Leaf hoppers, alternatively referred to as tree hoppers or plant hoppers, are troublesome insects that extract sap from different plant components such as leaves, twigs, and stems. They possess modified hind legs that enable them to leap whenever they are disrupted.

These insects are commonly designated by the name of the host plant or plant family they target. Examples include the beet leaf hopper, rice green leaf hoppers, maize green leaf hoppers, grape leaf hoppers, and variegated leaf hoppers.

Apart from being pests, these leaf hoppers also act as carriers for numerous plant viruses and phytoplasms, thus posing an additional threat to crops.


Leaf hoppers experience incomplete metamorphosis, progressing from hatching out of eggs to developing through multiple nymphal stages until they reach adulthood.

The female leaf hoppers lay their eggs on the veins found on the underside of leaves or any tender plant tissue. Typically, around 100 eggs are deposited, although the exact number may vary depending on the temperature.

The eggs, once inserted into the tissue, create small injuries that resemble pimples, which are more conspicuous than the insects themselves. After a period of 6-9 days, hatching commences when the temperature rises sufficiently, giving rise to wingless nymphs. These nymphs go through five stages of growth, known as instars, before reaching maturity.

During the later instars, the nymphs closely resemble the adults except for the absence of wings. Within a span of 2-7 weeks, the adults emerge and begin feeding by piercing the plant parts and extracting sap.

Leaf hoppers have different overwintering strategies: they either survive as eggs on twigs or as adults hiding beneath the bark of the host plant.

The entire process from egg to adult takes approximately three weeks. Multiple generations of leaf hoppers can overlap and be completed during the growing season.



Leaf hoppers exhibit a slender and wedge-shaped body, measuring around 1/4 inch in length. They display a diverse range of body colors, including green, yellow, and brown, often with mottled patterns.

While many species possess vibrant and eye-catching hues, others blend in with the coloration of their host plants.

Characteristically, leaf hoppers feature antennae with red tips and two tube-like structures that extend from their hind end.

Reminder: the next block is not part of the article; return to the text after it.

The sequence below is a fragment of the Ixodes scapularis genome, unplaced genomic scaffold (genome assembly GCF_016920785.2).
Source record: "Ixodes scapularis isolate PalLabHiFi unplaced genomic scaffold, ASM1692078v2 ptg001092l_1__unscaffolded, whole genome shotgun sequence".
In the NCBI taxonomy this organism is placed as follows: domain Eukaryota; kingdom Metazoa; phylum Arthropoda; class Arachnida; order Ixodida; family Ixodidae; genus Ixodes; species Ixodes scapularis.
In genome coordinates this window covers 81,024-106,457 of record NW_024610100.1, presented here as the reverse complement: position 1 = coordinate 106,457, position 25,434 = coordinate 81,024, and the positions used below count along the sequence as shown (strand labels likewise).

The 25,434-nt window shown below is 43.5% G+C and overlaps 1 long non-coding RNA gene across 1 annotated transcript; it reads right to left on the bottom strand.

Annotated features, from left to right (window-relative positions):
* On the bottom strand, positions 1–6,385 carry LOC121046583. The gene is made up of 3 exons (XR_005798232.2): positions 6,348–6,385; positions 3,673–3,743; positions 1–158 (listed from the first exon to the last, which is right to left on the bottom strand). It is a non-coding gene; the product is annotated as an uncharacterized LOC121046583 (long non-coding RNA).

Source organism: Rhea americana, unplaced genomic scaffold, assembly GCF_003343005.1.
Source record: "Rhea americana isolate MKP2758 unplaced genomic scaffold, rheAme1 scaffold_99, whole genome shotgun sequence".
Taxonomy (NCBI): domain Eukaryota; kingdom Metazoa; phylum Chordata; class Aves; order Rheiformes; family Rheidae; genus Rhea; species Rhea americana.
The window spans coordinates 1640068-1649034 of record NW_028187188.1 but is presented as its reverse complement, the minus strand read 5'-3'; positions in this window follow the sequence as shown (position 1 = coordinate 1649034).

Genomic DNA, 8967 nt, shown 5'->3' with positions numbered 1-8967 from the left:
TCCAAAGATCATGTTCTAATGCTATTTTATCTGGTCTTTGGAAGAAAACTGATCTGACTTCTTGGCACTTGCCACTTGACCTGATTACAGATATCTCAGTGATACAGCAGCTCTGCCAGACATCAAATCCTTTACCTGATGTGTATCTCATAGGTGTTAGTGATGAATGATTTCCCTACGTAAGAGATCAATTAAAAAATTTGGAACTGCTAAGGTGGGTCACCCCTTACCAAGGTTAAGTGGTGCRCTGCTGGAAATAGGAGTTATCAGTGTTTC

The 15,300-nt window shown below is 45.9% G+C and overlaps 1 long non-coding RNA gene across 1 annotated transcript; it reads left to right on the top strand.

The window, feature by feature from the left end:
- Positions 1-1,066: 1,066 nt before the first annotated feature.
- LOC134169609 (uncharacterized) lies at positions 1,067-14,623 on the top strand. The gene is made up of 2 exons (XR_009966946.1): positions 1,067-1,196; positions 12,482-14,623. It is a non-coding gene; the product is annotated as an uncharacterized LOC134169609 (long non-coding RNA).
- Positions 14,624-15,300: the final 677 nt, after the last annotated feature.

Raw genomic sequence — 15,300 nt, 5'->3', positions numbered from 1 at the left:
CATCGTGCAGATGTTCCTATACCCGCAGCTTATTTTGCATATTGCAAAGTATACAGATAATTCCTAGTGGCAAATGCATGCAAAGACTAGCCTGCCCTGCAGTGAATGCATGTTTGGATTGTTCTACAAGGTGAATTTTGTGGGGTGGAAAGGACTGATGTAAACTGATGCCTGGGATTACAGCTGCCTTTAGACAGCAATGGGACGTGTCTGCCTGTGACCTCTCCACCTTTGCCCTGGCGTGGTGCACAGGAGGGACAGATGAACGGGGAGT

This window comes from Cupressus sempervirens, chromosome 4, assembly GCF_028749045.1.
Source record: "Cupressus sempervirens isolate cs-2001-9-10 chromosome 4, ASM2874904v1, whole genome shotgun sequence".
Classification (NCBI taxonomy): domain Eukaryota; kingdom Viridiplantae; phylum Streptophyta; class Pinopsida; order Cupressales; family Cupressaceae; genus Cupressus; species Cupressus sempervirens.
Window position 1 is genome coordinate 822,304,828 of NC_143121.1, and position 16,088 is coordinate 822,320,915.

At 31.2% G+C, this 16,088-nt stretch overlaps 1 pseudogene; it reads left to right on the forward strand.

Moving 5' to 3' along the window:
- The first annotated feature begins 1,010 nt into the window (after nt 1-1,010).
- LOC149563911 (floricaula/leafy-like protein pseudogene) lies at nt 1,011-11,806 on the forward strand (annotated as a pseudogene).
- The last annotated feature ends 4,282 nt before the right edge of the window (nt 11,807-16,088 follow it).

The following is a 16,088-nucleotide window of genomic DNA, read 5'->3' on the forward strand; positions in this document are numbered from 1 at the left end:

Certain species display small brown or black spots located between the eyes on the front margin of the head’s crown. In contrast, others exhibit two small black spots and brown markings extending from behind the eyes and along the body.


They possess an elongated and oval shape, measuring approximately 0.3-0.5 mm in length and 0.1 mm in width.


Resembling miniature versions of adult leaf hoppers, these individuals lack wings and exhibit a tendency to leap when disturbed.

In the early stages of nymph development, they display a pale green to yellow coloration. As they progress to the later nymphal instars, they adopt a darker hue, resembling the appearance of adult leaf hoppers.


Leaf hoppers are detrimental pests that feed on plant sap, leading to various damages on the host crop.

Their feeding behavior is evident through the presence of light-colored speckles on the plant leaves. By extracting sap and plant juices from within the plant tissue, they gradually reduce the plant’s vitality, resulting in browning of the leaves over time.

Although the damage inflicted by leaf hoppers is typically not severe enough to seriously harm fully grown plants, their feeding can stunt the growth and deform young plants or new growth.

The toxic saliva they inject into plants causes stippling, paleness, or browning of the leaves. Infested shoots may curl and perish, while the tips of affected leaves often exhibit yellowing in a diamond-like pattern.


Chemical method

The following insecticides are suitable for controlling leaf hoppers:

  • PRESENTO 200SP: Mix 5g with 20 liters of water.
  • KINGCODE ELITE 50EC: Mix 10ml with 20 liters of water.
  • SINOPHATE 750SP: Mix 20g with 20 liters of water.
  • LEXUS 247SC: Mix 8ml with 20 liters of water.
  • AMAZING TOP 100WDG: Mix 5g with 20 liters of water.
  • DEFENDER 25EC: Mix 40ml with 20 liters of water.
  • EMERALD GOLD 700WP: Mix 5g with 20 liters of water.
  • PROFILE 440EC: Mix 30ml with 20 liters of water.
  • LEGACY 50EC: Mix 15ml with 20 liters of water.
  • EMERALD 200SL: Mix 10ml with 20 liters of water.
  • LOYALTY 700WDG: Mix 5g with 20 liters of water.

These insecticides can be used effectively against leaf hoppers when following the specified mixing ratios.

Non-chemical methods

Here are some non-chemical methods for managing leaf hoppers:

  • Remove garden debris and trash after harvesting to eliminate overwintering sites.
  • Plant crops at a distance from favored host plants.
  • Consider planting companion crops like marigold and geraniums, which can deter leaf hoppers.
  • Utilize floating row covers as a physical barrier to prevent leaf hoppers from causing damage to plants.
  • Introduce beneficial insects, such as ladybugs, lacewings, and minute pirate bugs, which are natural predators of leaf hopper eggs and young larvae.
  • Opt for resistant cultivars of plants that are less susceptible to leaf hopper infestations.
  • Practice crop rotations with non-host plants to disrupt the life cycle of leaf hoppers.

Helpful Tips:

  • Enhance the efficacy of insecticides by mixing them with INTEGRA at a rate of 3ml per 20 liters. INTEGRA acts as a sticker, wetter, spreader, and penetrant.
  • It’s important to apply multiple sprays for effective control, as a single application may not be sufficient.
  • Timely management of leaf hoppers is crucial to minimize damage to crops.

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